Thailand has bought the first of three submarines from China in the strongest signal yet the military-ruled country is reducing reliance on its long-time ally, the United States.
A Thai navy admiral signed an agreement for the $US393 million ($530 million) Yuan-class diesel vessel in Beijing even though Thailand’s state audit office is still investigating the purchase.
Thailand’s cabinet, dominated by military officers who seized power in a 2014 coup, approved the deal in secret in April, prompting accusations of a lack of transparency in the country’s largest defence purchase.
The US downgraded defence ties with Thailand after the coup, including reducing participation of its troops in joint military exercises.
But US President Donald Trump last week invited Prime Minister Prayuth Chan-ocha to the White House in what analysts interpreted as an attempt by Washington to restore the relationship.
Officials in Washington said Mr Trump needed the help of south-east Asian nations to pressure North Korea over its nuclear weapons program.
Mr Prayuth, a former general who led the coup, has repeatedly put off elections that, when eventually held under a new constitution, will protect the military’s influence in civilian affairs.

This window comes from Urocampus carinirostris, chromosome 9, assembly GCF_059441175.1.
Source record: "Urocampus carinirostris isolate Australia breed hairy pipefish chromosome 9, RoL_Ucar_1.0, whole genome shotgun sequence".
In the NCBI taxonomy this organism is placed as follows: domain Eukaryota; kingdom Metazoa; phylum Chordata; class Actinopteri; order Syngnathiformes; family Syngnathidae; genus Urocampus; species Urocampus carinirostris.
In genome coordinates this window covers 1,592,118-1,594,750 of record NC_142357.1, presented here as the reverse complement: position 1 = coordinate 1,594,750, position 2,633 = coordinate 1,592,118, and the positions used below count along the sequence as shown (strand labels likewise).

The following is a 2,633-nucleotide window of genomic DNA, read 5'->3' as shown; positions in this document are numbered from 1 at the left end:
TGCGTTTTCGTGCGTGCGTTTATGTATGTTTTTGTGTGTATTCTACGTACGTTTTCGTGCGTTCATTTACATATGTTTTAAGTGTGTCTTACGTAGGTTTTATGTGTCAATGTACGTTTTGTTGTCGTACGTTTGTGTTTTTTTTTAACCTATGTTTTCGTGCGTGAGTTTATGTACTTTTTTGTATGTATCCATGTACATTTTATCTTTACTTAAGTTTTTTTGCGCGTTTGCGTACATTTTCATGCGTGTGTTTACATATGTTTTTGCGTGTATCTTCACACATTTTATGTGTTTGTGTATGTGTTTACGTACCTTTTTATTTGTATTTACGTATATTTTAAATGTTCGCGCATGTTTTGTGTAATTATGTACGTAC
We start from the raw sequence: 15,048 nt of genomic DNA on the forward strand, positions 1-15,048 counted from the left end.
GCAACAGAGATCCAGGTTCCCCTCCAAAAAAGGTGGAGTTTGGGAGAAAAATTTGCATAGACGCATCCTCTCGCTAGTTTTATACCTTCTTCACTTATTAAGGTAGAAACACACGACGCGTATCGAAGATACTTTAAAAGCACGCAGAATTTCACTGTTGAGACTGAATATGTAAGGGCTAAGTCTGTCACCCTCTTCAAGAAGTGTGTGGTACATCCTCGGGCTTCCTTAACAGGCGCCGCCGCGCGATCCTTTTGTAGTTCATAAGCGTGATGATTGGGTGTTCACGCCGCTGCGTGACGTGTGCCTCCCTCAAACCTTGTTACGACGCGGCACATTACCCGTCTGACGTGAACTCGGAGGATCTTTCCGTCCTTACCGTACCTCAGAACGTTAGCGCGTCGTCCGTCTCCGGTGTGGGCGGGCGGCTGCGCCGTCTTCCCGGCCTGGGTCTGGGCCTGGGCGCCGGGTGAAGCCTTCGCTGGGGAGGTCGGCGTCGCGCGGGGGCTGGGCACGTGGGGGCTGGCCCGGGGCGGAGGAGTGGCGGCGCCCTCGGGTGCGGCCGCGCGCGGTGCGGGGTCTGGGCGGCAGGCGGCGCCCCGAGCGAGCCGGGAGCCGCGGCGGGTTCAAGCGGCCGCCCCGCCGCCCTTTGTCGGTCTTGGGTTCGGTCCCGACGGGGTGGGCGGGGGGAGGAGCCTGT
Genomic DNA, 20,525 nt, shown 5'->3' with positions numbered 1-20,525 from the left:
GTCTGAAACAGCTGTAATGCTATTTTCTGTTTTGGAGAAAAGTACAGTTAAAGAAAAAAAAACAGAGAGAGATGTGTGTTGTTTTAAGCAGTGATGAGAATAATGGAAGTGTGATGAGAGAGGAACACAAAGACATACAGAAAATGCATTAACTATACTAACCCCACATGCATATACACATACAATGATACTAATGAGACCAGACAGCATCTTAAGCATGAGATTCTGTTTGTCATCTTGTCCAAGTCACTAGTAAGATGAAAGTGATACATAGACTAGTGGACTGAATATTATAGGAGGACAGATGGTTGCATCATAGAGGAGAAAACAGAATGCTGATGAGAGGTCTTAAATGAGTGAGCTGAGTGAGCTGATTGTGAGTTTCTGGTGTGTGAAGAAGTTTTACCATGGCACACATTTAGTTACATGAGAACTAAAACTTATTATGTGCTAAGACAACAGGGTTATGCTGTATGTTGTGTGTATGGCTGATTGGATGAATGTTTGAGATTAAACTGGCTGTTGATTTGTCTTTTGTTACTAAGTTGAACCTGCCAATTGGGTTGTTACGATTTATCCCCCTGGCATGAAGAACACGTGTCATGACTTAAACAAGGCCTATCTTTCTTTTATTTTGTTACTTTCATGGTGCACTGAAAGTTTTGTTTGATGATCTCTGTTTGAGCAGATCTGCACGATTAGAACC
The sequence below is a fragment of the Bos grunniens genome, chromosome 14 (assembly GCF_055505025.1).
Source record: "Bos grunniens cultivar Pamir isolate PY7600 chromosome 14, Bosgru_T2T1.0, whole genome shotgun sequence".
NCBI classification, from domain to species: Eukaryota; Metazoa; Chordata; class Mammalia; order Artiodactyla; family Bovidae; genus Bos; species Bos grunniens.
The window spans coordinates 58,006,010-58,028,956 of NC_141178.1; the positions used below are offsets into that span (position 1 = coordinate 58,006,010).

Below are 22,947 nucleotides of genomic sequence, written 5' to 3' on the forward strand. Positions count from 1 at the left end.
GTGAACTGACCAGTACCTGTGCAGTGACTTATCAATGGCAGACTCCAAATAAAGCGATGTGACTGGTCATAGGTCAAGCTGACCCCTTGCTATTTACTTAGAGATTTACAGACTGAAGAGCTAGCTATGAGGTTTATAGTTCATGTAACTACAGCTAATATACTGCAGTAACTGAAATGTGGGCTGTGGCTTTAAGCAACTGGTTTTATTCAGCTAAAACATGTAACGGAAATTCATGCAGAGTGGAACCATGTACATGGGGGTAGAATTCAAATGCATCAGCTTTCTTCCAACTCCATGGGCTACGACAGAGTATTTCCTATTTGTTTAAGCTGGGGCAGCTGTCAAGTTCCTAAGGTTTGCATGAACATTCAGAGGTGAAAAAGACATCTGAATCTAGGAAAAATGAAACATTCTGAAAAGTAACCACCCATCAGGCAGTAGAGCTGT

Critics of the Royal Thai Navy’s $US1.17 billion purchase over 11 years say the government has failed to explain publicly why the vessels are needed for a country surrounded by shallow seas where they will not be able to operate effectively.
They also point out that Thailand faces no apparent threat from any country.
The Bangkok Post said in an editorial that Thailand’s purchase of an aircraft carrier in the early 1990s was plagued by problems and never contributed to the nation’s security.
Jets and helicopters deployed to it were not given an adequate budget to operate.
The newspaper said in an editorial the submarine purchase was opposed by most Thais.
“By pressing on, the government and junta are entirely responsible for everything that follows, quite possibly for years to come,” it said.
Mr Prayuth defended the purchase, saying: “We can’t rely on others to help us.
“It’s like safeguarding your gold. If you have more, you will keep it in a safe place and lock it up … our resources too. We have to safeguard them,” he said.
The submarines will be built by China Shipbuilding and Offshore International, a company authorised by the Chinese government to export military products.
Thailand’s Auditor-General Pisit Leelavachiropas told reporters his office did not prohibit the agreement being signed before its investigations were completed.
By Lindsay Murdoch
Sydney Morning Herald